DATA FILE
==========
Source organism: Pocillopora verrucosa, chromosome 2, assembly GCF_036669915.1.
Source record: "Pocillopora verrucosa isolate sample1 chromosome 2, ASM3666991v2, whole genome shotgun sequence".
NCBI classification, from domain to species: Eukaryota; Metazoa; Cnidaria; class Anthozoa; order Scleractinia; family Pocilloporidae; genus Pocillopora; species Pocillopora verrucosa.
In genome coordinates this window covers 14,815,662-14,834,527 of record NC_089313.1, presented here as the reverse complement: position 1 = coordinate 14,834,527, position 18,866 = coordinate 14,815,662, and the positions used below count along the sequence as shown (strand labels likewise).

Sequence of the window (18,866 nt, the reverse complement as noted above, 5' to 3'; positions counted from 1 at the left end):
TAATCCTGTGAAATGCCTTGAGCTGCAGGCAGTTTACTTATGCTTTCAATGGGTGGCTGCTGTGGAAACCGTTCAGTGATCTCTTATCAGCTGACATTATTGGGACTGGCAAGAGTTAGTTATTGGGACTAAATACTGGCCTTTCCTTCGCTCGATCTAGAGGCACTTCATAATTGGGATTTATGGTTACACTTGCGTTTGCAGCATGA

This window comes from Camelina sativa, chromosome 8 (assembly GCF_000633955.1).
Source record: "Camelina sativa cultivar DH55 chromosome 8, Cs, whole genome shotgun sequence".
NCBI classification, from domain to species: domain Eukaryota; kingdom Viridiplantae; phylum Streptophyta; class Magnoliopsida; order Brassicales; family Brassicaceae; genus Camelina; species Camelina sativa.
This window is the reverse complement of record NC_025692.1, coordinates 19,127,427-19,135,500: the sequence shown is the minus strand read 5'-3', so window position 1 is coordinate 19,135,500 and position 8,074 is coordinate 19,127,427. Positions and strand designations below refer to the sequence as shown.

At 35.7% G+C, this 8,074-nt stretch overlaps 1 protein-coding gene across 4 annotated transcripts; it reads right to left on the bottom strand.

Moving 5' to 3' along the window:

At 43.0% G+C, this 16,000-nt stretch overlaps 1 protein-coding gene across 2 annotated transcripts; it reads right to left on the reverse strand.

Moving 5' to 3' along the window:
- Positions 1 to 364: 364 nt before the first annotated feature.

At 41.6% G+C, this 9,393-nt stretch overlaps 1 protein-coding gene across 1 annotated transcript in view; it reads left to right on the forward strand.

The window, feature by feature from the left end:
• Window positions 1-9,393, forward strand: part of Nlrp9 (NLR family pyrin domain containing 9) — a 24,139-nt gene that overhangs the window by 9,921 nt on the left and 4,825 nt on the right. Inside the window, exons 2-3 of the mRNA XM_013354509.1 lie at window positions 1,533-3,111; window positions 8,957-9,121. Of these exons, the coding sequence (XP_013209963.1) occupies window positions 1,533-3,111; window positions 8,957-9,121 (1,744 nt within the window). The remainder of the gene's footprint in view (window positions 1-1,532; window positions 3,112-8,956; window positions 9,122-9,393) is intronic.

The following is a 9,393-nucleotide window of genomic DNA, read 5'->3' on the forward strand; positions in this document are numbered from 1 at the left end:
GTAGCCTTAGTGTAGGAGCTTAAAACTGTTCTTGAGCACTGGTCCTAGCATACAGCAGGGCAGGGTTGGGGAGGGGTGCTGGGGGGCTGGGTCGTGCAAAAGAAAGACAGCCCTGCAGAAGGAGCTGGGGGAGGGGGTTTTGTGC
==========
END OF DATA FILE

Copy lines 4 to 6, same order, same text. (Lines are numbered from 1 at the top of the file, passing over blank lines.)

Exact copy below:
In genome coordinates this window covers 14,815,662-14,834,527 of record NC_089313.1, presented here as the reverse complement: position 1 = coordinate 14,834,527, position 18,866 = coordinate 14,815,662, and the positions used below count along the sequence as shown (strand labels likewise).

Sequence of the window (18,866 nt, the reverse complement as noted above, 5' to 3'; positions counted from 1 at the left end):
TAATCCTGTGAAATGCCTTGAGCTGCAGGCAGTTTACTTATGCTTTCAATGGGTGGCTGCTGTGGAAACCGTTCAGTGATCTCTTATCAGCTGACATTATTGGGACTGGCAAGAGTTAGTTATTGGGACTAAATACTGGCCTTTCCTTCGCTCGATCTAGAGGCACTTCATAATTGGGATTTATGGTTACACTTGCGTTTGCAGCATGA